This beautifully designed exhibition is based on a number of intertwining concepts. One is that the development of Judaic objects can be found in certain “Family Stories” as illustrated above. Secondly, the motif of teacher and student evolutions is explored in various works. Finally we discover another undercurrent in some of the works known as the Rosenthal Project. This is a conscious attempt to link individual Judaic creations by Bezalel students with the process of international production. In 1996 a cooperative project was launched between the Rosenthal Factory in Germany and the Bezalel Department of Ceramics and Glass Design. The idea was for the students to design objects, such as besamim, hanukiot and dreidels for commercial production. The results shown in the exhibition are objects of clean design, frequently cast ceramic or porcelain, and surprising subtlety.
While claiming to be a historical survey of the Judaic production of the Bezalel School, this exhibition is actually an exploration of different trends in Judaica in the last twenty years. The exhibition was originally created in Jerusalem as a collaboration between the Bezalel Academy of Arts and Design and the Jerusalem Fairs and Conventions Bureau, a major source of contemporary Judaica. This has been a very fruitful partnership exploring the best of the rarified world of artistic creation and the fine craft marketplace.
A unique approach to Shabbos candlesticks is seen in Ofer Rachamin’s brass 1985 work. First of all the lights are firmly linked by a simple arc of brass, denoting their absolute unity. But then the artist undermines that concept by creating two oil vessels that are balanced opposite from one another, swinging out in differing arcs that are held in place by a common steel thread. This means that whoever makes the brocho over these lights must self-consciously bring them together mentally, grappling with the rebellious disunity of the everyday world to create the conceptual unity of Shabbos.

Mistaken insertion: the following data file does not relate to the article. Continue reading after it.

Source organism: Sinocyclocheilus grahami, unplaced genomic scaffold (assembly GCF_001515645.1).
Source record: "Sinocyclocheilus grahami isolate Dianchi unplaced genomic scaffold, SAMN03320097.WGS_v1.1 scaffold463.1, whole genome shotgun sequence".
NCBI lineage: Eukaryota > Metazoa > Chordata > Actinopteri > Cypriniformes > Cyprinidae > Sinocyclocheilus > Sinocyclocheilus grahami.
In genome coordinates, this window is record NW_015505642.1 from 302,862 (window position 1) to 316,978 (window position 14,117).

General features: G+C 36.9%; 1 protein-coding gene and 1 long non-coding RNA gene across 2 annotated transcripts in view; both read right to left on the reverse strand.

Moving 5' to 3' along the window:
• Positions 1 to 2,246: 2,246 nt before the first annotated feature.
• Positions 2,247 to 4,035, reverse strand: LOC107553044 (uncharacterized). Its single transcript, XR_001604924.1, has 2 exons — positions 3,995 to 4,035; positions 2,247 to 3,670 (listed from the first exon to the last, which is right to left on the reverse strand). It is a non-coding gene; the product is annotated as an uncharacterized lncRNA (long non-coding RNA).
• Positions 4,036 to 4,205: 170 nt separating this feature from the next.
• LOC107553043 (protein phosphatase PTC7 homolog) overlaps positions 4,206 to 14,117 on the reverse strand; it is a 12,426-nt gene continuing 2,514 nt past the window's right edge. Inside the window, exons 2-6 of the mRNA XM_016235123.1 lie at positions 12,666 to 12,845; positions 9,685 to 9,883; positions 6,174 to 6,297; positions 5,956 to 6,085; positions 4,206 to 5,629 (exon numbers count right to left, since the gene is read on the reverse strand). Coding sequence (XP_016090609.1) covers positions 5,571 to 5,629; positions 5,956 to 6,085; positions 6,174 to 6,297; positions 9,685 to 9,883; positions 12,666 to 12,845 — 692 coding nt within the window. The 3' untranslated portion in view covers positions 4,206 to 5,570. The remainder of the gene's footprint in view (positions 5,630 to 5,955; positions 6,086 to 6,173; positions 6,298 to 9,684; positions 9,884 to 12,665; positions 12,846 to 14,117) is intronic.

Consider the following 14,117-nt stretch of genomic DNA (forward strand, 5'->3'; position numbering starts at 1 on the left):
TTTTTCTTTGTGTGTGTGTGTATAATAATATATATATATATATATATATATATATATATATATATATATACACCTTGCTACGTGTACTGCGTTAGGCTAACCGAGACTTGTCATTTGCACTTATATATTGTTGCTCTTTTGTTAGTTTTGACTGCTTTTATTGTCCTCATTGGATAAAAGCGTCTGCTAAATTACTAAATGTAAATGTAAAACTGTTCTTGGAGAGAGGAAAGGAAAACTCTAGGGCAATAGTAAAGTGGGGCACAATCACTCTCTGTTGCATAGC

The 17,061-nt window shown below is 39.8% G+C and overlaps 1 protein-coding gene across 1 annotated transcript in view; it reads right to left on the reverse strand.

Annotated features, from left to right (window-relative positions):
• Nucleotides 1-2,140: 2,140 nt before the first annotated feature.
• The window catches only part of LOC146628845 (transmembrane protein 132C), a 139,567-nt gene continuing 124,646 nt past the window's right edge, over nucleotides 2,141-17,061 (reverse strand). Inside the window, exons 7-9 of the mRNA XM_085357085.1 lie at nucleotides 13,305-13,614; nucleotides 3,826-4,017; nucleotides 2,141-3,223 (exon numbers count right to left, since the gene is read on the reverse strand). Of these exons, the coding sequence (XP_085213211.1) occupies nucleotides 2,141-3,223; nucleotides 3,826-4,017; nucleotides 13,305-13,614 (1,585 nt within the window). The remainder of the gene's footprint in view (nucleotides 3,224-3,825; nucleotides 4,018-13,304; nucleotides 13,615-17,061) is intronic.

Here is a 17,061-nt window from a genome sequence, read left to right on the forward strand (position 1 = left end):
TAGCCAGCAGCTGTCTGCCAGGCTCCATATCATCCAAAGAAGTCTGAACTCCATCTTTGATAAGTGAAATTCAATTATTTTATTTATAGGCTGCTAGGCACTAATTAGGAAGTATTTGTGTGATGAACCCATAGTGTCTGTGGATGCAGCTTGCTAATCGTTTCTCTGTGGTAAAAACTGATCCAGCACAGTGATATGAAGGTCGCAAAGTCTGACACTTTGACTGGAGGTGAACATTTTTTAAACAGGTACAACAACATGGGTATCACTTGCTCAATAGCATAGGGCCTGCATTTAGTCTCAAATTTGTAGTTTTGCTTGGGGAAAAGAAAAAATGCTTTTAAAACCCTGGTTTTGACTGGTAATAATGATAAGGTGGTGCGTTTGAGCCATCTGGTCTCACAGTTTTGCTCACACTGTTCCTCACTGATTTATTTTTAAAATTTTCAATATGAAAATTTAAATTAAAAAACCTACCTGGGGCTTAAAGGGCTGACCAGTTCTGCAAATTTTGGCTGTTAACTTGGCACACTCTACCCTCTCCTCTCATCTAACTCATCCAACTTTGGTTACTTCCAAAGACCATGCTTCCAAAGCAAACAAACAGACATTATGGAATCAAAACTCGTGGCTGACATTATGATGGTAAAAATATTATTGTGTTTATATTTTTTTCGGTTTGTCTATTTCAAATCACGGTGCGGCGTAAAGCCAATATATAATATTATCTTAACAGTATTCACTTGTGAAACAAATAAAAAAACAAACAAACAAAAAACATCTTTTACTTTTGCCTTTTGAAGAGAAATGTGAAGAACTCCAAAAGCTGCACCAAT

A similar transformative effect is felt in the 1998 Spice Box for Havdalah by Malka Kohavi. This witty design, blends the functionality of a stem pierced with dozens of holes and the pop humor of the totally artificial rose, to elevate our spirits and tickle our funny bone simultaneously.
The power of the Judaica in this exhibition cannot be conveyed by photographs. Like all sculptural works, they must be seen from multiple angles, walked around and their reflections savored visually. This experience points to the power of ritual objects to transform our experience as we interact and perform mitzvoth with them. Indeed, as the excellent catalogue states it, the individual Judaic object can only hope to “transmit a message” as the artist strives to be “bezal-el,” one who merely stands in the “shadow of God.” This exhibition shows just how successfully that can be done.
Published in The Jewish Press